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Skewed News

Skewed News

Here’s something we can all agree on: Many American newspapers are circling the drain.

There are a multitude of reasons. But much of the blame goes to penny-pinching, short-sighted, unimaginative publishers. Dullards who know how to count beans but know nothing about news reporting. They’ve either laid off or bought out most experienced journalists, leaving many newsrooms in the hands of green reporters and editors with little historical knowledge of the localities they cover and without the courage to sometimes say, “Hold on, something about this story doesn’t feel right.”

On top of that, pressure to get stories online means more errors - hey, they can be corrected later - as news outlets join the arms race to spew digital information.

If you want to know what’s wrong with newspapers, why they sometimes run with rumors and print half-baked truths, it’s because the adults have left the building.

The crusty editors who would bellow at a cub reporter - without worry that they’d damage her fragile psyche or that she’d run to human resources with a complaint - to re-report a story, to ask more questions, to find more documents, to get it right dammit, have died or simply departed. 

In their place are overworked people who spend their time in meetings where they cook up mind-numbing gimmicks to generate clicks on their website.

 Stupid polls.

Best tacos in town! 

Show us your pets!

If you think this post is cautioning you to be skeptical of what you read in newspapers or what you see on TV news or find on social media, you’re right. 

If we learned anything last week it’s that fake news, or at least skewed news, is everywhere.

In the absence of good newspaper reporting, folks turn to online news sources. Often less reliable than that thin printed matter on your front porch.

Take the Buzzfeed “blockbuster” story that threatened to end the Trump presidency.

It was a piece crammed with unnamed sources claiming the president told his former lawyer to lie on his behalf. 

The internet was lit. Those on the left were gleeful. They apparently WANT the president to suborn perjury, to commit felonies. Anything to be rid of him.

When Robert Mueller’s spokesman took the extraordinary step of debunking the story the next day, the sense of disappointment from some quarters was palpable.

Then there was the tale of the Catholic school boys with the MAGA hats who supposedly surrounded and threatened an American Indian after a march in Washington. The man, Nathan Phillips, is 64.

Reporters saw 3 minutes and 44 seconds of cellphone video of a smirking kid and a wizened Indian.

That clip told them all they needed to know: The kids were racist, they harassed a peaceful, indigenous fellow. The boys were bigoted Christians, part of the March for Life. The Indian was dignified. The students were brats.

And those hats. How dare they!

As a result, the teens were doxxed, ridiculed, threatened.

Sunday’s New York Times ran a story with this inflammatory headline: “Viral Video Shows Boys In ‘Make America Great Again’ Hats Mob Native Elder.” (“Mob” was changed to “Surround” in later online versions.)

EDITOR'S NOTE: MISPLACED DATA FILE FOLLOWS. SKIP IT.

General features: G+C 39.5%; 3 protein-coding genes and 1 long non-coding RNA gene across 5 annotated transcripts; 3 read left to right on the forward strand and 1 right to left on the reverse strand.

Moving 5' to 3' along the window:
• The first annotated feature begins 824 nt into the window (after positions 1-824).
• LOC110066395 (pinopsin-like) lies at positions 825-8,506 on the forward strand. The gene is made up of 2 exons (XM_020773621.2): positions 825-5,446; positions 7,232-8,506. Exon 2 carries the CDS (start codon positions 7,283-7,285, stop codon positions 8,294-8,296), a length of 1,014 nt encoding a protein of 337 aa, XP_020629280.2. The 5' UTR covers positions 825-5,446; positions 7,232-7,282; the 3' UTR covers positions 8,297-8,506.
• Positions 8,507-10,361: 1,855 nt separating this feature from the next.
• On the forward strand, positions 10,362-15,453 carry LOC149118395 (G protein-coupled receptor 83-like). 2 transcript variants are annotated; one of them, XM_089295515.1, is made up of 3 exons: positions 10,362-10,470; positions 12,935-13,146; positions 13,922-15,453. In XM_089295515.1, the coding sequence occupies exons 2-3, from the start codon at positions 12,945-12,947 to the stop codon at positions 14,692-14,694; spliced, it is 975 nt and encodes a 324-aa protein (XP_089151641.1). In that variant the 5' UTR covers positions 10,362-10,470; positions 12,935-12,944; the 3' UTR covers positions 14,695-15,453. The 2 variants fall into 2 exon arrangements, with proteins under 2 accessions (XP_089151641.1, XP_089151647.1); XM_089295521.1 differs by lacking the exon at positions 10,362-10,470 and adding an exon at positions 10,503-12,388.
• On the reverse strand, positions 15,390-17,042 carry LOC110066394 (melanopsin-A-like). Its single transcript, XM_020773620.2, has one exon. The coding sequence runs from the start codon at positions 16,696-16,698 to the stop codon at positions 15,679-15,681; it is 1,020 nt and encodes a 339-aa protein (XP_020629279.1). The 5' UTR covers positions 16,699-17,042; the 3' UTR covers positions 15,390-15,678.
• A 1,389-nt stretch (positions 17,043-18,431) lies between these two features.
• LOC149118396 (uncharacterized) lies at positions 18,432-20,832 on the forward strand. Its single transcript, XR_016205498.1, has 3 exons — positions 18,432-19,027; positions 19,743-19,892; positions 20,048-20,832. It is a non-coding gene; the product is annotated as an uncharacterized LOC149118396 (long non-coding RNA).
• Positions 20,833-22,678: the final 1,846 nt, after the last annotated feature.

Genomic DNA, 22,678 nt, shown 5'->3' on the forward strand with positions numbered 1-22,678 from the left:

By late Sunday, though, a new, more nuanced, don’t-sue-us story appeared. One that actually contained something close to actual reporting: “Fuller Picture Emerges of Viral Video Between Native American Man and Catholic Students.

The second story almost seemed to apologize for jumping to earlier hysterical conclusions, although the NYT never really says they’re sorry:

A fuller and more complicated picture emerged on Sunday of the videotaped encounter between a Native American man and a throng of high school boys wearing “Make America Great Again” gear outside the Lincoln Memorial in Washington, the NYT began.

Interviews and additional video footage suggest that an explosive convergence of race, religion and ideological beliefs — against a national backdrop of political tension — set the stage for the viral moment. Early video excerpts from the encounter obscured the larger context, inflaming outrage.

Inflaming outrage. Well done, NYT.

Yep, the longer cellphone videos showed that the kids didn’t mob the American Indian, but that he marched into the crowd of kids while beating a drum in their faces. Almost as if he were trying to provoke them. One of his cohorts yelled that white people should go back to Europe.

It was ugly. There was plenty of blame to go around. Yet, as one observer noted, the media immediately “pig-piled” on the kids.

It was sloppy reporting. Indefensible. Embarrassing.

Reflecting on the lack of curiosity by national newspapers about what really happened in Washington last weekend, the National Review’s Micheal Brendan Dougherty wrote: I’m still chuckling at the New York Times and the Washington Post rushing out misleading and false stories — the latter with three bylines — without doing any original reporting besides a phone call to the Native American Elder, and a survey of reactions on Twitter.

Why am I telling you this?

It’s a lament really. A longing for the days when American newspapers were fair. When they wouldn’t dare print a story without fully reporting it.

When journalists were more concerned with getting it right than fueling a narrative.

 

War Claims Veterans Who Make It Home Safely, Too

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